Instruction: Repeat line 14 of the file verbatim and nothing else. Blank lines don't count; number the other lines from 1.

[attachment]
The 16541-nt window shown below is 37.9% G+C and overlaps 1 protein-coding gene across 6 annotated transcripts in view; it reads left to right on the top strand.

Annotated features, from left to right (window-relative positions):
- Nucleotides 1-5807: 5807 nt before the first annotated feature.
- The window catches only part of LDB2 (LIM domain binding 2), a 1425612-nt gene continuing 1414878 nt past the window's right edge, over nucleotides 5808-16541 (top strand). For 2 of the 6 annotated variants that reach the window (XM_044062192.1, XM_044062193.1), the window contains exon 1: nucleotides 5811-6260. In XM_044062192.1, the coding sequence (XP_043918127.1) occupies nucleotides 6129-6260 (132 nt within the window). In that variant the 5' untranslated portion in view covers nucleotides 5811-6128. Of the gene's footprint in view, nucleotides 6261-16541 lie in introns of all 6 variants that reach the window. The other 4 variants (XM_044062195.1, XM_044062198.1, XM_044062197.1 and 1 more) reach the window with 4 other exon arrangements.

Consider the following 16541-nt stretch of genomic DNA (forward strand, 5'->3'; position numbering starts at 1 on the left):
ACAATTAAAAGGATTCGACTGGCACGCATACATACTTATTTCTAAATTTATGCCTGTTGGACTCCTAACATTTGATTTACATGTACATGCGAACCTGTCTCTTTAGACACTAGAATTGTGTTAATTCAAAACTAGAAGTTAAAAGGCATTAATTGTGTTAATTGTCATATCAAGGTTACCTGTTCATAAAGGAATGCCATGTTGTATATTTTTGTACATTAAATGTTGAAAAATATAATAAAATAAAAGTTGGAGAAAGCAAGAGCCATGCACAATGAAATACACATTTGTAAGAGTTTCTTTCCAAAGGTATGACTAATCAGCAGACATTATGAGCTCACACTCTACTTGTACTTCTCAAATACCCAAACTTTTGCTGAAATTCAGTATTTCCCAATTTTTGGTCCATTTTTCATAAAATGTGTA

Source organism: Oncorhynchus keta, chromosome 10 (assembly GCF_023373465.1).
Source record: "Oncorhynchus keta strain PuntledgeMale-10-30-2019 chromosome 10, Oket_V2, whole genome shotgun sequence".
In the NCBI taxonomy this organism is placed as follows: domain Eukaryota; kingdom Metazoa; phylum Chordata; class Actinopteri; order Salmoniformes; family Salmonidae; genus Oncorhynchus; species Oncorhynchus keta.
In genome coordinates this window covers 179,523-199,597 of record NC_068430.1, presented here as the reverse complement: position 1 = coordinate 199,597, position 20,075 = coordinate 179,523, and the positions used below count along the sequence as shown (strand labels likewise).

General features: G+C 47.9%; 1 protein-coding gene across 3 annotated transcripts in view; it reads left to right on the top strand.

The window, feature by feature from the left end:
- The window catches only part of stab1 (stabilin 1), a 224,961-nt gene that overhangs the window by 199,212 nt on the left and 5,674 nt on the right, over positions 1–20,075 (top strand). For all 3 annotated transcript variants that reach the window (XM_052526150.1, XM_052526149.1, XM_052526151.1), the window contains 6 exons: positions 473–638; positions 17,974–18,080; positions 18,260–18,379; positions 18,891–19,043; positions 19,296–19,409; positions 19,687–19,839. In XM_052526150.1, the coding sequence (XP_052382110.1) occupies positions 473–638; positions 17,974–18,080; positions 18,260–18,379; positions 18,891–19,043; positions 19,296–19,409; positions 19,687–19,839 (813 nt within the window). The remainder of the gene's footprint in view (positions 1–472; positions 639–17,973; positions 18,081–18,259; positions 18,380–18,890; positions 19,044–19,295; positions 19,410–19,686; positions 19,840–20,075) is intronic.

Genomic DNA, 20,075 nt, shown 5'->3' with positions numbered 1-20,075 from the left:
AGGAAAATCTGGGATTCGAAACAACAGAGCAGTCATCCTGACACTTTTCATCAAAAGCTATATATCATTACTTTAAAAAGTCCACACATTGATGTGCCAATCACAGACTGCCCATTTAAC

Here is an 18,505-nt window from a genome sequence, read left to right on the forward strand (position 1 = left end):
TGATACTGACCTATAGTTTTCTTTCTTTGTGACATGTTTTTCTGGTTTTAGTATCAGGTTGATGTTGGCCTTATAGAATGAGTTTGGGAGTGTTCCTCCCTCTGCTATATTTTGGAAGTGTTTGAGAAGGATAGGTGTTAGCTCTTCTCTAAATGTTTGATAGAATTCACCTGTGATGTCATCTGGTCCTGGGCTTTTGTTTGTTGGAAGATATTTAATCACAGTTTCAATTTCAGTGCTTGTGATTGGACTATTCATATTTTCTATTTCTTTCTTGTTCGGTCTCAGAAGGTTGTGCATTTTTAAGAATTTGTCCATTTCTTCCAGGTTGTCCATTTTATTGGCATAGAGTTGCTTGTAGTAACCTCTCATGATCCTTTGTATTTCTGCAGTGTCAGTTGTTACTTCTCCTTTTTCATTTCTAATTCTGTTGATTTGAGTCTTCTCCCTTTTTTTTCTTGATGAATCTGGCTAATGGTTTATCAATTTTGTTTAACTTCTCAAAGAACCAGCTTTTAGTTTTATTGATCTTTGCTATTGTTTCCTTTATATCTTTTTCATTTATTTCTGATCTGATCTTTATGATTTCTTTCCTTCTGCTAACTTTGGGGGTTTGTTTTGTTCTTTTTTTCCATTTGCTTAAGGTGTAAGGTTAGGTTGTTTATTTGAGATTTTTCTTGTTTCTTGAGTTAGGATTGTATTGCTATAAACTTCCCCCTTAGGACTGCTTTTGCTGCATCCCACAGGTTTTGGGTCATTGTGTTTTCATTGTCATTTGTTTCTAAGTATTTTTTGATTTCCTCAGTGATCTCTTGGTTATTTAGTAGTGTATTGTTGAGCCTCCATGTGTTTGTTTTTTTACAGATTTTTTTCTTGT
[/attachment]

Genomic DNA, 20,075 nt, shown 5'->3' with positions numbered 1-20,075 from the left: